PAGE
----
Table of contents
Note: The translations of the Sutras are taken from Light on the Yoga Sutras of Patanjali, by B.K.S. Iyengar.
Intention and Attitude in our Practice
Our intention and attitude toward our yoga practice are very important – it makes all the difference between doing asanas as gymnastics, or as yoga! Every serious yoga practitioner should go in the twofold path of Abhyasa and Vairagya set out by sage Patanjali.
One can easily practice yoga as a body culture only. For us, practitioners of (the wonderful system of) Iyengar yoga, that know so many fine instructions about the actions of the body in each asana, it’s especially easy to become obsessed with the body.
It is important to ask ourselves with sincerity: Why do we practice? What are we trying to achieve? What is our real goal? Are we consumed with the technical details of the asanas, trying to perfect physical capabilities like strength and flexibility, or do we have something more in mind? Do we approach our practice space like one may come to a gym? Or, is the approach as a student entering a classroom or a lab?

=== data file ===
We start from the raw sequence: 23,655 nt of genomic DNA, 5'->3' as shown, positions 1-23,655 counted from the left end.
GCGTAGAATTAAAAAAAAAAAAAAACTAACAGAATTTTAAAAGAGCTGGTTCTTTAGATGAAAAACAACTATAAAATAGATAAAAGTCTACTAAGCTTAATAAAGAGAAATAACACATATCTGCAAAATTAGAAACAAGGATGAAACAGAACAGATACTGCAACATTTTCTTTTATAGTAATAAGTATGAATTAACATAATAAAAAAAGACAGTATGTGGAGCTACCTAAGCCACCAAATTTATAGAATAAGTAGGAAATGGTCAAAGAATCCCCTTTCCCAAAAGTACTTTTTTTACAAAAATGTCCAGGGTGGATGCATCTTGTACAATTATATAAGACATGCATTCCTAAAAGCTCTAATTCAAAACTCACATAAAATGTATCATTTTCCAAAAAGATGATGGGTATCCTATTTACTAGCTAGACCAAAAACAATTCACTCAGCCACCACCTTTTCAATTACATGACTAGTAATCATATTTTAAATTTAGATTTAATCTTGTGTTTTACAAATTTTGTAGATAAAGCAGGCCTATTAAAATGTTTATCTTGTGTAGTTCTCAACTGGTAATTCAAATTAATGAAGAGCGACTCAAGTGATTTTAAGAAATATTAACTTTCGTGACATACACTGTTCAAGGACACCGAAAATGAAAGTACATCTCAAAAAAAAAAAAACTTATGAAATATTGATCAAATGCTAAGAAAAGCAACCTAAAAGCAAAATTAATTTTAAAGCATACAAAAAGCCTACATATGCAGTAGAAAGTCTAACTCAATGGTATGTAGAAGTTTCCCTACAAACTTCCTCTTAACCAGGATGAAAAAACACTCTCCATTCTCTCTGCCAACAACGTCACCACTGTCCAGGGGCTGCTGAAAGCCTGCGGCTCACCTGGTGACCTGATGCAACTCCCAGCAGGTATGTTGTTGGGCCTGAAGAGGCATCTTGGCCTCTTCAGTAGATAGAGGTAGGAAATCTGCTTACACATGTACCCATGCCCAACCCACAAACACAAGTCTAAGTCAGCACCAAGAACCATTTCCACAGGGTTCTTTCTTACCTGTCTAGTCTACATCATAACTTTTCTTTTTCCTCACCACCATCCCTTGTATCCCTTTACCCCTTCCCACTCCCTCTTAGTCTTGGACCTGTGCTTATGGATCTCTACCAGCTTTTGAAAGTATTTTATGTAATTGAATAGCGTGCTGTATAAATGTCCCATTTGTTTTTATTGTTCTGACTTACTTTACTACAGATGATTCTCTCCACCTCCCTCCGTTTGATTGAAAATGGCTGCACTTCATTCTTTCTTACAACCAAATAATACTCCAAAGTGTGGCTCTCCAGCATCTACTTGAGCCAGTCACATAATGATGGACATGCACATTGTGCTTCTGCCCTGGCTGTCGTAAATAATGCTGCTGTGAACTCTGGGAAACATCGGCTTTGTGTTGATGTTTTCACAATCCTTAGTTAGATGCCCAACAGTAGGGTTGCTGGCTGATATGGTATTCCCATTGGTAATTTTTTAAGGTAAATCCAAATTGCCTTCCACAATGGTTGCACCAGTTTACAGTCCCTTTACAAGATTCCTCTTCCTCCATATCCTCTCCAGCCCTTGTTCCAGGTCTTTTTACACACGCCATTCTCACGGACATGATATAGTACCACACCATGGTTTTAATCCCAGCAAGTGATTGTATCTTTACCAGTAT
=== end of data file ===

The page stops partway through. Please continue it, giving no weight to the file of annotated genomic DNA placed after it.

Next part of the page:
Yoga practice is not only a body culture; it is not a ‘workout’. Our ultimate aim is to know ourselves. Who am I beyond all the movements and the noise of the business of life? Who am I before I define myself as a man or a woman, an Indian or Israeli, a student or a teacher, a parent or a child, a lawyer or a driver, and so on? Who am I beneath all these labels? Beyond all these appearances? Who is or what is the one that never comes and never goes?
Yoga holds that at the very core of our existence we are pure awareness. This awareness is like the stage on which the drama of our life takes place. We are actors in this drama. Sometimes we play well and gain, sometimes we play poorly and lose, but the stage (awareness) remains the same.